Cue statement from Ashley Lundström, deal partner and investment advisor at EQT Ventures: “The Anyfin team is one of the most experienced and ambitious fintech teams that the EQT Ventures team has come across. But what really impressed us was that Mikael, Sven, Filip and the stellar team they’ve built around them are truly value-driven. They’re in the game for the consumer, and never has this been more important. At EQT Ventures we believe that squarely aligning with consumers is a sustainable path to building a healthy business – so we were obviously thrilled to find the combination of tech DNA, market validation, and heart in Anyfin.”

Startups – TechCrunch

Tech unicorns ask chancellor for access to emergency loans

The ‘unicorn letter’, sent by some of the best-funded private technology companies in the country, asks the chancellor to form an urgent taskforce to give them access to government-backed lending schemes during the pandemic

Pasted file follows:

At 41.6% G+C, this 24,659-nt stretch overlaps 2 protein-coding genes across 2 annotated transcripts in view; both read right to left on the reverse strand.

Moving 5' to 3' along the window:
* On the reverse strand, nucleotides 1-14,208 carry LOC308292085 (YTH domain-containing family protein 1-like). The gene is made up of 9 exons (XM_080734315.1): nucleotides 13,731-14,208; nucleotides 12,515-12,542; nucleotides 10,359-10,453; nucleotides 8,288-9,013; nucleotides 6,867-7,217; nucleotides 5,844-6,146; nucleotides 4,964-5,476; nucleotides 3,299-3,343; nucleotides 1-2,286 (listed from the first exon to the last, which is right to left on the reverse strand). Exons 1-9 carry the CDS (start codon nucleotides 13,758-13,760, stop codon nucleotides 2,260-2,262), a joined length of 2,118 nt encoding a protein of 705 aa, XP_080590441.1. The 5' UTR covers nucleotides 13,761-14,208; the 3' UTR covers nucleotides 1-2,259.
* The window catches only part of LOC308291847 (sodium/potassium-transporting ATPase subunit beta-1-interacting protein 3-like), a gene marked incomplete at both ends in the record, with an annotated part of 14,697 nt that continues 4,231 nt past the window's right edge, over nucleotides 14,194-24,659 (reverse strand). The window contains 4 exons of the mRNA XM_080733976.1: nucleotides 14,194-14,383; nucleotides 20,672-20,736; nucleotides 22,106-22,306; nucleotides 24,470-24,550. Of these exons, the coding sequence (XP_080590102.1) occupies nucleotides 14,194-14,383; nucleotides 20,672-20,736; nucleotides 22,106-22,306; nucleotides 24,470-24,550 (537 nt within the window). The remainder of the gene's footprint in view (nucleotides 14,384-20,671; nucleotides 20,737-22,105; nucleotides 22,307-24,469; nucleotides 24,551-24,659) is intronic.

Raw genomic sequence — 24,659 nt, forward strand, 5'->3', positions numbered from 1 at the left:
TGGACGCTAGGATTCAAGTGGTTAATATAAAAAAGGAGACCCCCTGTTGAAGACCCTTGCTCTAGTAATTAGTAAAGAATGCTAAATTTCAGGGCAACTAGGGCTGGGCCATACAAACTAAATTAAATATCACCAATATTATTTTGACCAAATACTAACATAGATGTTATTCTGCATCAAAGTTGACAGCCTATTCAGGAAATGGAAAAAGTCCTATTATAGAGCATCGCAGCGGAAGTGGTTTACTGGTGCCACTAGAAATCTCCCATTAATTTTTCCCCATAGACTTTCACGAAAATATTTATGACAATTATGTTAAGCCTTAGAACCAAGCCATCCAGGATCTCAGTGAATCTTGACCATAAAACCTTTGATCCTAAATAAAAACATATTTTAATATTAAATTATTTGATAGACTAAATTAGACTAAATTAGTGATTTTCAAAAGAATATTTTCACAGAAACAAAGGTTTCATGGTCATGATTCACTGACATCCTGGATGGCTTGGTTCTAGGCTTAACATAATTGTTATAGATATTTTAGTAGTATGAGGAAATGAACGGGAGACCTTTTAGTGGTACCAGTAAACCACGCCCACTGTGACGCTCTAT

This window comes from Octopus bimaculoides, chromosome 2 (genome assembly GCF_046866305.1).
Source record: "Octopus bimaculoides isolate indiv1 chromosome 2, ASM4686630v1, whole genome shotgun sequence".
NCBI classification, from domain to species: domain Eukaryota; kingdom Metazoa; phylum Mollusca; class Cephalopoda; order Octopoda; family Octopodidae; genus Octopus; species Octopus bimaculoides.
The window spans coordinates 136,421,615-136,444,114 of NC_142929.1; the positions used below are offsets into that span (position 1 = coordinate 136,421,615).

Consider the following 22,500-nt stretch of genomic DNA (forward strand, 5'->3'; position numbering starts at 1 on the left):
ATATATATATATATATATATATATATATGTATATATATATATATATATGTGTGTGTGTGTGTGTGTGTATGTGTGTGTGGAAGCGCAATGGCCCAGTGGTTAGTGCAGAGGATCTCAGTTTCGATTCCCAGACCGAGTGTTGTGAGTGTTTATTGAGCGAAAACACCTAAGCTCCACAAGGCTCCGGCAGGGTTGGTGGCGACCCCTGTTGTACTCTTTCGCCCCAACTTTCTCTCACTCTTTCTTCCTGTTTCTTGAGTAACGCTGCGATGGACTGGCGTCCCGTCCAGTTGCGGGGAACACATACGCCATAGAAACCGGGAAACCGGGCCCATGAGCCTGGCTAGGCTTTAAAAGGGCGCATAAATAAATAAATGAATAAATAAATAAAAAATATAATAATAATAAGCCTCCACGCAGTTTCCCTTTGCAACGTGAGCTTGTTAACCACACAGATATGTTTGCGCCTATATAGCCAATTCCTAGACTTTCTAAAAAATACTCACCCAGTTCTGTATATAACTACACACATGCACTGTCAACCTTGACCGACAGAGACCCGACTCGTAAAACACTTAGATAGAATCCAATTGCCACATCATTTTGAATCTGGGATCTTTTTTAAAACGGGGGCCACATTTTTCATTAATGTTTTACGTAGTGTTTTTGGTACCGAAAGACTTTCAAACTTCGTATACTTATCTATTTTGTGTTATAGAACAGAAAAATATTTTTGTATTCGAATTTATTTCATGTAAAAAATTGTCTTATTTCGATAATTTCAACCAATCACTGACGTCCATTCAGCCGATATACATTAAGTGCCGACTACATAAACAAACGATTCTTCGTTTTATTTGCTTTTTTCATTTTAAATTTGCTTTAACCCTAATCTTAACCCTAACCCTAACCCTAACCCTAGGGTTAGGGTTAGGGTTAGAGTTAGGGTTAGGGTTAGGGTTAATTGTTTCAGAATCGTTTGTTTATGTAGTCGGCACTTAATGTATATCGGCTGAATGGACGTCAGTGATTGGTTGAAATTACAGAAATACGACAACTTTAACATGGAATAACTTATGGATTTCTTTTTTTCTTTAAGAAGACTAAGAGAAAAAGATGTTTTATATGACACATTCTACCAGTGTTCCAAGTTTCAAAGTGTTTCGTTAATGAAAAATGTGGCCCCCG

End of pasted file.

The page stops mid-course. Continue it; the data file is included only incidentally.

Latest Startups Articles from Techworld

Thrive gives loans to students based on summer internships and job offers

Thrive, founded by Twitter alumni Deepak Rao and Siddharth Batra, wants to fund student expenses by looking at job offer letters as a way to evaluate loans. Today, it launched its loan platform and is accessible to students on over 400 campuses across 31 states.

The San Francisco company helps underfunded students, a group that isn’t typically accounted for by traditional financial institutions that issue loans based on credit score. According to co-founder Rao, Thrive is for people like “first-generation Americans, people who come from low-income families, or first-generation students.”

Before launching broadly, Thrive secured $ 10.25 million in funding and $ 5 million in venture debt. Today, the company also announced that it has picked up a $ 200 million credit line from Credit Suisse.